Corn futures are called 3 to 4 cents lower. Overnight trade was 3 to 3 3/4 cents lower. Weakness in outside markets could weigh on prices at the open as Dow Jones futures and crude oil were lower overnight. However, losses will be limited and futures could turn higher on further weakness in the dollar and rain in the eastern Corn Belt that will further delay the last leg of planting. The rain could force some farmers to switch acreage intended for corn to soybeans.

Soybean futures are called 5 to 7 cents lower. Overnight trade was 4 3/4 to 7 3/4 cents lower. Some further profit-taking is expected this morning as the stock market is expected to open lower and crude oil fell overnight. However, old-crop fundamentals remain bullish with expectations for USDA to further tighten its ending stocks projection next week. Exports are running ahead of pace to reach USDA's previous export forecast. For new-crop, more rain in the eastern Midwest could raise ideas of acreage intended for corn to switch to soybeans. On the other hand, delayed soybean planting will hurt yield potential.

Wheat futures are called 9 to 11 cents lower. Overnight CBOT trade was 7 to 11 3/4 cents lower and the KCBT was 8 to 11 1/4 cents lower. Spillover pressure from corn and soybeans along with sluggish export demand and large world wheat stocks will weigh on futures. However, production problems for the winter and spring wheat crops will provide underlying support. Early harvested wheat in the southern Plains has been mostly poor due to dryness during the growing season and the early April freeze. Spring wheat continues to be plagued by late planting and ideas that some acreage will be switched out of wheat.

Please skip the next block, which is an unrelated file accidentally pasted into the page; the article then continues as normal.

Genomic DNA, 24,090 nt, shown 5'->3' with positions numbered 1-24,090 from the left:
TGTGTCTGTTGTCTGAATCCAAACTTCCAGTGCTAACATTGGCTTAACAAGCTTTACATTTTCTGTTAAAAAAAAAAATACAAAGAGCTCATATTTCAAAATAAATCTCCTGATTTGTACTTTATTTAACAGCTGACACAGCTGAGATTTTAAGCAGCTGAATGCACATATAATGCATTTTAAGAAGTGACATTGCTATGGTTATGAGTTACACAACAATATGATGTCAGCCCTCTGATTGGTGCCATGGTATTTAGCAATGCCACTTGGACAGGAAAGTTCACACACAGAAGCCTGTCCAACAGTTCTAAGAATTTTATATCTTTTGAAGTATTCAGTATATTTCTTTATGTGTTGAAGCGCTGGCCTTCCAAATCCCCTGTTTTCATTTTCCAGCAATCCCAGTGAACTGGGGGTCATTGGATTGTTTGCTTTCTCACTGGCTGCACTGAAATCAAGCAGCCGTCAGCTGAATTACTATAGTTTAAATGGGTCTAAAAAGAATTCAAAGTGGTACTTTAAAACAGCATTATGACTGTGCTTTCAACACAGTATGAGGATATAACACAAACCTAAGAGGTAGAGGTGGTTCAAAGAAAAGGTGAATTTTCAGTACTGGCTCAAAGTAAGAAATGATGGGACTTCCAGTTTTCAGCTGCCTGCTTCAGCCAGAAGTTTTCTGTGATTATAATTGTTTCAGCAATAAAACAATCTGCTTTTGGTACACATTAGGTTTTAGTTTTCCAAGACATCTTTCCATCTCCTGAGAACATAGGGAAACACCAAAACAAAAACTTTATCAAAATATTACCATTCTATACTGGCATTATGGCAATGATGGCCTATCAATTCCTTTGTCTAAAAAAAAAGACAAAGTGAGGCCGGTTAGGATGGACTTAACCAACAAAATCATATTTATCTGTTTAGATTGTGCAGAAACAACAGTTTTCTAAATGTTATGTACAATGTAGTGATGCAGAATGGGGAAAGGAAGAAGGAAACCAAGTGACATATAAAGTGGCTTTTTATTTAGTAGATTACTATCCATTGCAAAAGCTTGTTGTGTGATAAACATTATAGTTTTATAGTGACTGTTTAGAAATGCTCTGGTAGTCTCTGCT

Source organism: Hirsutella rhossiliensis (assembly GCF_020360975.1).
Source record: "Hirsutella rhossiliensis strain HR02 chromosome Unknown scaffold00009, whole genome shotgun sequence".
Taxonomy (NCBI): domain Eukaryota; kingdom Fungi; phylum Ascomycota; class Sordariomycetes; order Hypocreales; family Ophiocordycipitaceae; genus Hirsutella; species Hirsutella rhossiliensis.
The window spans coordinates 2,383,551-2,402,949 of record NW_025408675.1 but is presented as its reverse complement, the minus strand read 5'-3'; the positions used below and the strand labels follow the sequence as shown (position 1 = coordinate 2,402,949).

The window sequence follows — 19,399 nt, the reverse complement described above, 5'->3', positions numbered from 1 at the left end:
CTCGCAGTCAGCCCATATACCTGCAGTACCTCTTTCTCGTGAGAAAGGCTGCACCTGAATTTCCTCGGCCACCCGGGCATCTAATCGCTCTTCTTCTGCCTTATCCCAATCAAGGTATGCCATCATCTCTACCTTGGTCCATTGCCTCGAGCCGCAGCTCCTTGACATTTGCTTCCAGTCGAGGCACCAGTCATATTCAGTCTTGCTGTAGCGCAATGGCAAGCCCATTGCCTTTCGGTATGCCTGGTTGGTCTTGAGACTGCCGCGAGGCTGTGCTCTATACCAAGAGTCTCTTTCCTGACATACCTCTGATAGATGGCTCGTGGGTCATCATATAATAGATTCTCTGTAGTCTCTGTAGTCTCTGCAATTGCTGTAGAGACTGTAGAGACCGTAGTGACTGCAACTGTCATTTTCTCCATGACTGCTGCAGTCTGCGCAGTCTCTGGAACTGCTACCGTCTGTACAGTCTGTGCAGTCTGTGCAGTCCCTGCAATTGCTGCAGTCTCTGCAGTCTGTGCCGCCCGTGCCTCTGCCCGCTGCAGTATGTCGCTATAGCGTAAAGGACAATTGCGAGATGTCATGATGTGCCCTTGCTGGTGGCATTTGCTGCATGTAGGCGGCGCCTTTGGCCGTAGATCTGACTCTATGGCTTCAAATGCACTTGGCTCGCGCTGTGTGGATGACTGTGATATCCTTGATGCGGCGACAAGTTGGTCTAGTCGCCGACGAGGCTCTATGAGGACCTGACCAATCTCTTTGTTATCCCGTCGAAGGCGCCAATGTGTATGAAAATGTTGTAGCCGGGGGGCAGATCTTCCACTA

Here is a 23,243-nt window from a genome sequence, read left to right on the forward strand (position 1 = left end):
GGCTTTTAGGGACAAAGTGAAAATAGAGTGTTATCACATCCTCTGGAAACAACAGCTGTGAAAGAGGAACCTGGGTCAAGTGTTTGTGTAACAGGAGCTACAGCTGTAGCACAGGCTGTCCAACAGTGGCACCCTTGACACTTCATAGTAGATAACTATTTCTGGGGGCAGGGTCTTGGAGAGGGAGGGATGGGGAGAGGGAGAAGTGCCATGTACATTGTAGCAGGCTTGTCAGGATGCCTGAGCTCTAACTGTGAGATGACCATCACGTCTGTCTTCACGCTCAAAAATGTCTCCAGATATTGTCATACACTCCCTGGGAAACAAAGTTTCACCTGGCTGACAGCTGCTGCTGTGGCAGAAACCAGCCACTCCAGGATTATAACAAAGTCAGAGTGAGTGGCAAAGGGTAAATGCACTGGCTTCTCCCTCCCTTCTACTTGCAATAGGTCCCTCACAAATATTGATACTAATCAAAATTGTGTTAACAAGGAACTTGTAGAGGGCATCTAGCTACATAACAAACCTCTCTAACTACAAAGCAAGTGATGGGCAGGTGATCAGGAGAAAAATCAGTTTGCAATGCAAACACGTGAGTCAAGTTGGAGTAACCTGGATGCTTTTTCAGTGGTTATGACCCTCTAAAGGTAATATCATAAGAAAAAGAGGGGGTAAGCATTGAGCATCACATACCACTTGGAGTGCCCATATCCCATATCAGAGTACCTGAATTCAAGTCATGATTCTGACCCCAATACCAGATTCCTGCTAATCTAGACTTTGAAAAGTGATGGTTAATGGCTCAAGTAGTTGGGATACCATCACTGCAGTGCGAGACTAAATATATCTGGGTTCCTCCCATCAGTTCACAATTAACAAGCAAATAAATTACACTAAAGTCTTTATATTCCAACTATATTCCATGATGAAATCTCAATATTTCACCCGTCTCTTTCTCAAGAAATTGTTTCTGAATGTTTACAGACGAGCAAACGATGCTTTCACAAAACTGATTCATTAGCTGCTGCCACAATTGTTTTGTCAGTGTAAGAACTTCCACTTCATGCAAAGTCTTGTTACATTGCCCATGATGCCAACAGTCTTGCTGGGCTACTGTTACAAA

Cattle futures are called steady to lower. Light cash trade developed in the North yesterday at $3-$4 lower than last week on a dressed basis. Boxed beef prices fell further with choice cutouts down 58 cents and select down 68 cents. Technical selling is also expected after futures fell below support levels. However, futures are technically oversold, which should lead to a bounce at some point.

Lean hog futures are called steady to lower. The cash market is working lower and pork cutouts fell another $1.18 on Tuesday. With packers having a difficult time moving pork, cash bids are expected to continue to weaken due to poor processing margins. However, the market is technically at oversold levels, which is expected to cause a short-covering bounce sometime soon.